Atif Mian, a noted Pakistani-American economist and currently a professor of Economics, Public Policy, and Finance at Princeton University, has said that Pakistan “is bankrupt” and “sinking deeper every year”.
In a series of tweets on Sunday, the economist highlighted the impact of the February 09 General Elections for Pakistan that remains engulfed in a myriad of economic challenges including “inflation, growth, debt and investment.”
“Pakistan’s economy has consistently fallen behind globally – last year was one of the worst, with the economy actually contracting,” he said. “Every macro fundamental is flashing red: inflation, growth, debt, investment, to name a few.”
Criticising the government’s inability to generate revenue, Atif said the federal government has no money.
“It cannot even afford to pay the salary of a peon or a soldier without borrowing,” he said.
The economist said Pakistan’s entire tax revenue is consumed after paying provinces their share, pensions to retirees, and interest on debt.
“Inflation cannot be controlled when the entire government is run on deficit,” he said.
Whereas, “growth is impossible when government has no money to invest in the future, and lack of growth makes every problem worse,” he said.
“The country is bankrupt. It is sinking deeper every year,” he exclaimed while highlighting the state of affairs in the South Asian country.
“I have never seen such despondency. So many wanting to leave, established firms are no longer comfortable investing.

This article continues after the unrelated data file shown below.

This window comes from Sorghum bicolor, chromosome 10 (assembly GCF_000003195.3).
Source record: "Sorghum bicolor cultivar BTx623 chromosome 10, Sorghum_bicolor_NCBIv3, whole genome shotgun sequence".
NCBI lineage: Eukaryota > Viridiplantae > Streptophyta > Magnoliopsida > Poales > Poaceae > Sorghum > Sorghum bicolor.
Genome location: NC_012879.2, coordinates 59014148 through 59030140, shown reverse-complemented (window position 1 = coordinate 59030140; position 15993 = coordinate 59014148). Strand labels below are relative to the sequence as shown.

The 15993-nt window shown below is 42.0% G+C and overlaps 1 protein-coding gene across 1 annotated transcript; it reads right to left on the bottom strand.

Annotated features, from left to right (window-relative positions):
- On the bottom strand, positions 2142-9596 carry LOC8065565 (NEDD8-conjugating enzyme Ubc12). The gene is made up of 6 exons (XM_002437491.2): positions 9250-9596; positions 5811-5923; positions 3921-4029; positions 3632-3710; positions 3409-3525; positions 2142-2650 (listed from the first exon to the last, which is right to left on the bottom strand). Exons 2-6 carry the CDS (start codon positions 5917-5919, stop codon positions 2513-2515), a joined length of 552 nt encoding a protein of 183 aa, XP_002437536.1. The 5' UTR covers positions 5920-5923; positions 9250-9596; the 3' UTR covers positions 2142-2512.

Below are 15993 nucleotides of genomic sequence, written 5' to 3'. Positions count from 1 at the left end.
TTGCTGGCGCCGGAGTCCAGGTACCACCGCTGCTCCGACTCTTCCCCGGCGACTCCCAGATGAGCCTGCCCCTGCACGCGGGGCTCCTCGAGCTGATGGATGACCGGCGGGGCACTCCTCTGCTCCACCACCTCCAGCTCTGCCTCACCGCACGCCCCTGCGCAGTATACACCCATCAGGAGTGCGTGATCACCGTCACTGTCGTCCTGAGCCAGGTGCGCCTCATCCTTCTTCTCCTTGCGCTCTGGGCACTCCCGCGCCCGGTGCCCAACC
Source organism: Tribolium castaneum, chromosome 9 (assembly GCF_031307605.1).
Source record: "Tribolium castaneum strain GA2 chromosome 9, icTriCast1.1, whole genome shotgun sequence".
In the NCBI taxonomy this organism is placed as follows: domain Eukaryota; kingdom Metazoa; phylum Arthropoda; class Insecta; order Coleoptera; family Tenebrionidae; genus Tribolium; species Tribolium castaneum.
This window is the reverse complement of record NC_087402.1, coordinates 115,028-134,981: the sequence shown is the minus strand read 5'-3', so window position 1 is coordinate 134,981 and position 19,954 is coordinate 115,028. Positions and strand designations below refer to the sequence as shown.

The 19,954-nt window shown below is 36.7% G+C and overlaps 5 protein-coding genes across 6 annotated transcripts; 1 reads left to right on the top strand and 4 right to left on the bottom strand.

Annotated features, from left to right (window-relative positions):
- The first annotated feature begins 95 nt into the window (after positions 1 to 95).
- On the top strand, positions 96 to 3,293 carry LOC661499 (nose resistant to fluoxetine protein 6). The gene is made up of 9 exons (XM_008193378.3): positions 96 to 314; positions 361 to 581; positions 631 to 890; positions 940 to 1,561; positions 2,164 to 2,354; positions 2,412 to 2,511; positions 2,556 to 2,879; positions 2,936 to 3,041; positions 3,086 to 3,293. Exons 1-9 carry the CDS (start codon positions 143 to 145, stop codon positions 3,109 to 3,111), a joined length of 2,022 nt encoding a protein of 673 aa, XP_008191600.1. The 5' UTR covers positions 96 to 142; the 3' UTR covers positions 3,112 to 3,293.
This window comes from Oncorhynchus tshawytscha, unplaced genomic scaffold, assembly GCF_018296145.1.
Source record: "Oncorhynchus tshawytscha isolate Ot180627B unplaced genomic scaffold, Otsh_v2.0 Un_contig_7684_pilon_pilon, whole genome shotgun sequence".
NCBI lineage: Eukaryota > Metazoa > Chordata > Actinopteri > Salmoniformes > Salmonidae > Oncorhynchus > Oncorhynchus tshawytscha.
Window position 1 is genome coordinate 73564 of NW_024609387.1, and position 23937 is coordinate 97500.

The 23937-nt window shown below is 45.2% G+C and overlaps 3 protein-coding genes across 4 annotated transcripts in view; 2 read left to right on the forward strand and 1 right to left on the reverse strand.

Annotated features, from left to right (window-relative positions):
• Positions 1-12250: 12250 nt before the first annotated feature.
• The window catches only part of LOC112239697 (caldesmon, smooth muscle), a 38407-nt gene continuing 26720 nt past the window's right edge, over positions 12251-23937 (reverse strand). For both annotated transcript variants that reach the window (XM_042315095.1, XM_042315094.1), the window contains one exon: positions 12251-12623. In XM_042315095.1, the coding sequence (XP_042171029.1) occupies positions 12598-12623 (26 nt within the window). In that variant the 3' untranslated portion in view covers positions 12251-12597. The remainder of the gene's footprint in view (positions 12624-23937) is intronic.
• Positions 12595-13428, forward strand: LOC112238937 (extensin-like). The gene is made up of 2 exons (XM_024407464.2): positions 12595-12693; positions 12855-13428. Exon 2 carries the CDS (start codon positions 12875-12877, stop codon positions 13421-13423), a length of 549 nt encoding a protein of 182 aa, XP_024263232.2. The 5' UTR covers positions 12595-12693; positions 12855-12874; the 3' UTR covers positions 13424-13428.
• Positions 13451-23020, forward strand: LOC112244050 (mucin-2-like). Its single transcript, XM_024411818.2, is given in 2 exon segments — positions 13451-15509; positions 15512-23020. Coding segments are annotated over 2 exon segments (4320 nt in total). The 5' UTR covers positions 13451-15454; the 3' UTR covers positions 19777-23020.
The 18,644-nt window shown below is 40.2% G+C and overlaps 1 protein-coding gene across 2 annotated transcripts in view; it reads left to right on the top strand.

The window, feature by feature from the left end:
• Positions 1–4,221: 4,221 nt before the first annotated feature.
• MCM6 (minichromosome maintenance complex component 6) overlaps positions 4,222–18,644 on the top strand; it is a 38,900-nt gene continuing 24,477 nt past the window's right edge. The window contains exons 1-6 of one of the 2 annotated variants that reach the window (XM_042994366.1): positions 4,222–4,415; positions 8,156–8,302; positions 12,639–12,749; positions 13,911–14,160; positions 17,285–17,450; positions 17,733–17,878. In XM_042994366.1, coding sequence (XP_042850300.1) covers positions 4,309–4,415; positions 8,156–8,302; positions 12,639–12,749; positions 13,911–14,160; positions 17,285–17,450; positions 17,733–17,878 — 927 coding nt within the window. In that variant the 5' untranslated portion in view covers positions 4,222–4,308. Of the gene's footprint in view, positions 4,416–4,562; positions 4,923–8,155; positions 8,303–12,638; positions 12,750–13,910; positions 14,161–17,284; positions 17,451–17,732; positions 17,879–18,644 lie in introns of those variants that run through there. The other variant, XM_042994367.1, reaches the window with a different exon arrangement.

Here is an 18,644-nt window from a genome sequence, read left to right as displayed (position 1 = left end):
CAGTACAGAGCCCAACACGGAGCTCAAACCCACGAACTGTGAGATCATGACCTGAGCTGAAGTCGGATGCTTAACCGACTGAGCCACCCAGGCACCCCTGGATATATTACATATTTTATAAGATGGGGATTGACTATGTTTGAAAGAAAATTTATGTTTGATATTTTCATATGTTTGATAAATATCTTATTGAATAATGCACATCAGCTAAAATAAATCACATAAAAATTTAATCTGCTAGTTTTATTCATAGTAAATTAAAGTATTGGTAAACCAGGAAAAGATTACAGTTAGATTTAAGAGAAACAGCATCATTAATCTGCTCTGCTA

“Yet no leader has a viable economic plan for the future,” he said.
“People are mad – and they have every right to be. 442,353 children died in Pakistan just last year due to poverty, which is almost half a million dead kids every year.”
The General Elections 2024 have been marred with unclarity as the Election Commission of Pakistan (ECP), to date, has not announced the results of all constituencies.
Meanwhile, the economist warned that after the latest elections, the distance between the ruler and the ruled has never been wider.
“Do they understand how dangerous that is?” he questioned.
“There is an attempt – once again – to cobble together a compromised group.
“No one has a plan to fix the economy. But even if they magically did somehow, they cannot do anything because they have lost all trust in their people they are foreigners in their own land,” concluded Atif.